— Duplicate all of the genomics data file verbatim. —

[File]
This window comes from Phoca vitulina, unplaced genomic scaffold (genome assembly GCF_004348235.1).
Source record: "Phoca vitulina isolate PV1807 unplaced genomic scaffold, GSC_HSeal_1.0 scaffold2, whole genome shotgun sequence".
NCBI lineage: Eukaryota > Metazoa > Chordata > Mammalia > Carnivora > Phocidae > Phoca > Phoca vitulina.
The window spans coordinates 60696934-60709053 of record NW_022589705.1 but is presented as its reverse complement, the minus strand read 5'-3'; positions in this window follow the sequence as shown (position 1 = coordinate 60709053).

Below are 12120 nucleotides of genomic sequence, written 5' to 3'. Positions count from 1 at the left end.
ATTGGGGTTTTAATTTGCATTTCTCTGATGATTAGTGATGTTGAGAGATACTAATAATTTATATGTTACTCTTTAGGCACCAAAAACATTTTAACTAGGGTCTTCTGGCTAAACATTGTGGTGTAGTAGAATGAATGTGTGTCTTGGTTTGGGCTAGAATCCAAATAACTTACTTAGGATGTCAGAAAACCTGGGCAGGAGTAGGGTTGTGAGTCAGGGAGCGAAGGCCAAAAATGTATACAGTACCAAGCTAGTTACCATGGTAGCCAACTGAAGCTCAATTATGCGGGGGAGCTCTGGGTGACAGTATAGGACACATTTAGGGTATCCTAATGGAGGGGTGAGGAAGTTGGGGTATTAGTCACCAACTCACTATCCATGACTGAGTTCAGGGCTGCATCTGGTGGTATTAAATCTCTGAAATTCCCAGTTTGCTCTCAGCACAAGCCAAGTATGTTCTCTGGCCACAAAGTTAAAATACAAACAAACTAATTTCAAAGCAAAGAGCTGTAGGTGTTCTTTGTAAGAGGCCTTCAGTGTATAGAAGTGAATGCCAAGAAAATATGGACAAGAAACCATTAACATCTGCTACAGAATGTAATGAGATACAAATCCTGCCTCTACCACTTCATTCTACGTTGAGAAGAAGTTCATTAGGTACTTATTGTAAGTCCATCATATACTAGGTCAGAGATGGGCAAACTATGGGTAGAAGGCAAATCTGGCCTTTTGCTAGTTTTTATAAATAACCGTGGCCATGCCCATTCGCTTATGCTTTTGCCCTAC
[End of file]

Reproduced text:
This window comes from Phoca vitulina, unplaced genomic scaffold (genome assembly GCF_004348235.1).
Source record: "Phoca vitulina isolate PV1807 unplaced genomic scaffold, GSC_HSeal_1.0 scaffold2, whole genome shotgun sequence".
NCBI lineage: Eukaryota > Metazoa > Chordata > Mammalia > Carnivora > Phocidae > Phoca > Phoca vitulina.
The window spans coordinates 60696934-60709053 of record NW_022589705.1 but is presented as its reverse complement, the minus strand read 5'-3'; positions in this window follow the sequence as shown (position 1 = coordinate 60709053).

Below are 12120 nucleotides of genomic sequence, written 5' to 3'. Positions count from 1 at the left end.
ATTGGGGTTTTAATTTGCATTTCTCTGATGATTAGTGATGTTGAGAGATACTAATAATTTATATGTTACTCTTTAGGCACCAAAAACATTTTAACTAGGGTCTTCTGGCTAAACATTGTGGTGTAGTAGAATGAATGTGTGTCTTGGTTTGGGCTAGAATCCAAATAACTTACTTAGGATGTCAGAAAACCTGGGCAGGAGTAGGGTTGTGAGTCAGGGAGCGAAGGCCAAAAATGTATACAGTACCAAGCTAGTTACCATGGTAGCCAACTGAAGCTCAATTATGCGGGGGAGCTCTGGGTGACAGTATAGGACACATTTAGGGTATCCTAATGGAGGGGTGAGGAAGTTGGGGTATTAGTCACCAACTCACTATCCATGACTGAGTTCAGGGCTGCATCTGGTGGTATTAAATCTCTGAAATTCCCAGTTTGCTCTCAGCACAAGCCAAGTATGTTCTCTGGCCACAAAGTTAAAATACAAACAAACTAATTTCAAAGCAAAGAGCTGTAGGTGTTCTTTGTAAGAGGCCTTCAGTGTATAGAAGTGAATGCCAAGAAAATATGGACAAGAAACCATTAACATCTGCTACAGAATGTAATGAGATACAAATCCTGCCTCTACCACTTCATTCTACGTTGAGAAGAAGTTCATTAGGTACTTATTGTAAGTCCATCATATACTAGGTCAGAGATGGGCAAACTATGGGTAGAAGGCAAATCTGGCCTTTTGCTAGTTTTTATAAATAACCGTGGCCATGCCCATTCGCTTATGCTTTTGCCCTAC